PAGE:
The post-pandemic travel boom has people everywhere looking to jet-set to some far-away destinations, but it’s not always easy or cheap. It seems there are always new travel hacks popping up online, like how to secure an entire row of airplane seats to yourself or how to get extra legroom on a cramped flight. But no cost-effective travel hack has airlines up in arms more than the strategy known as “skiplagging”.
Skiplagging, also referred to as “hidden-city” or “throwaway” ticketing, is the practice of booking a less-expensive flight option with a layover city without planning to fly the entire route. Instead, the stopover is the traveller’s intended destination.
The reason so many people use this controversial hack is because it’s cheaper to book a layover flight than a direct flight.
For example, a flight from New York to Orlando might be $250 nonstop, but a similar flight from New York to Dallas with a layover in Orlando might be $130. If a passenger wanted to fly to Orlando using the “skiplagging” strategy, they would get off the plane at the layover destination in Orlando rather than flying all the way to Dallas.
In fact, there’s an entire travel service dedicated to this practice called Skiplagged.com, which alerts customers to hidden-city deals and “exposes loopholes in airfare pricing to save you money.”
Skiplagged works by giving travellers the option to search for a route with a hidden-city destination, but the website notes that hidden-city flights are only available on certain routes. If these options are available, they will appear in the flight search results with the final legs of the journey crossed off and the price marked as “skiplagged rate”.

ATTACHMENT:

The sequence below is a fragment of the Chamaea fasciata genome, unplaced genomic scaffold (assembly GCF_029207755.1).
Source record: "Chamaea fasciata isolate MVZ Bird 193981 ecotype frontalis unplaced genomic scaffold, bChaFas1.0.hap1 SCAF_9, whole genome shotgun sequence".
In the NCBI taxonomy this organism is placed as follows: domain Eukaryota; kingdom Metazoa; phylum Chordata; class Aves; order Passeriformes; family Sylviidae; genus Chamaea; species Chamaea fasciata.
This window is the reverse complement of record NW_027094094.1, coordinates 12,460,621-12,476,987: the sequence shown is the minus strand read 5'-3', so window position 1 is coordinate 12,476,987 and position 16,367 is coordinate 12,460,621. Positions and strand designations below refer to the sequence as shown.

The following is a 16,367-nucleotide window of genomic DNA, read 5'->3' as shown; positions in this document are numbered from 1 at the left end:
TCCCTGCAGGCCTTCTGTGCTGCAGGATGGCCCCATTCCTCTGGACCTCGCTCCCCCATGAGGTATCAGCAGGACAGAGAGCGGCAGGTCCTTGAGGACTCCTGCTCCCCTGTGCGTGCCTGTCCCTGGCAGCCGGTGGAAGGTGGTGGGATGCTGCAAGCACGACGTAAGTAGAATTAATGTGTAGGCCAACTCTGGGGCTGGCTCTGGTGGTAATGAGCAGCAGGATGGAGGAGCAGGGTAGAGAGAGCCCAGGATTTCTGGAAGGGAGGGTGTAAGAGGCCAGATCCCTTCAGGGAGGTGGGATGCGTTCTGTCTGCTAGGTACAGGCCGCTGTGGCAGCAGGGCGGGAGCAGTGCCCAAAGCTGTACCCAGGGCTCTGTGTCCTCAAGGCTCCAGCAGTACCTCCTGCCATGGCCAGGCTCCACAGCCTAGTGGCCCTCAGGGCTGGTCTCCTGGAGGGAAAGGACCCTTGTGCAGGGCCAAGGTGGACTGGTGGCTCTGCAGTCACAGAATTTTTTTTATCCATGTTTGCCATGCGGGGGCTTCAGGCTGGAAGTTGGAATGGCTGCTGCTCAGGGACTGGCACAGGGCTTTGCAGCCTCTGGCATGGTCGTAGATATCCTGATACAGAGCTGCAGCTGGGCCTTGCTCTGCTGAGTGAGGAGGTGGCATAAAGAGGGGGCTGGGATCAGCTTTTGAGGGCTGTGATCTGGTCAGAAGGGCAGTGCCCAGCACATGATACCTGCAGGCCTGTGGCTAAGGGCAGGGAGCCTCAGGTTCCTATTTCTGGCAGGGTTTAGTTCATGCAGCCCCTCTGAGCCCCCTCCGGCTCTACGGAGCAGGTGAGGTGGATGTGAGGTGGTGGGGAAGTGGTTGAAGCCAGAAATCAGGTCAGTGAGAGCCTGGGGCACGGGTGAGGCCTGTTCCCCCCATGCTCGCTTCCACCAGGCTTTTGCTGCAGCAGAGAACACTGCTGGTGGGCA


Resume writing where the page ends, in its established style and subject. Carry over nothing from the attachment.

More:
However, airlines are not happy with this cost-saving strategy.
In 2014, United Airlines teamed up with travel website Orbitz to sue Skiplagged CEO Aktarer Zaman. The airline claimed the practice of hidden-city ticketing was “unfair” and “strictly prohibited,” saying that the New Yorker’s website cost the companies $75,000 in lost revenue. However, the case was thrown out because it was filed in Illinois where the court did not have jurisdiction, as Zaman worked and resided in New York City. Zaman also maintained that the practice was “perfectly legal”.
Today, Skiplagged touts their legal success over the airline company on their website, which reads: "We’re so good, United Airlines actually sued us for it."
Five years later, Lufthansa sued a passenger who did not take the last leg of their ticketed journey. Using throwaway ticketing, the traveller bought a business-class return ticket from Oslo via Frankfurt to Seattle for around £600. He flew Oslo-Frankfurt-Seattle-Frankfurt but failed to board the final leg back to the Norwegian capital.
The German airline claimed the trip should have cost the customer £2,769, and asked him to pay the difference between that price and his paid fare. However, an initial court case ruled in the passenger’s favour.
American Airlines then sent a memo to travel agents in January 2021 warning of the practice. The airline reportedly said it planned to begin monitoring skiplagging and that identification of such behaviors could result in “an unfavorable outcome”.
While skiplagging seems like a cost-effective way to travel, it comes with many risks as airlines have cracked down on the practice in recent years. NerdWallet reported that skiplagged travellers could be faced with consequences from airlines, such as having loyalty miles taken away or being billed for the final leg of their journey.
Plus, skiplagging only works when passengers don’t check their bags – as checked bags will end up at the ticketed final destination rather than the layover city.
Booking a hidden-city ticket using the “skiplagging” strategy is a popular way to save money on expensive flights. But there are some risks involved with throwaway tickets, and passengers who break an airline’s rules may end up paying far more than they intended.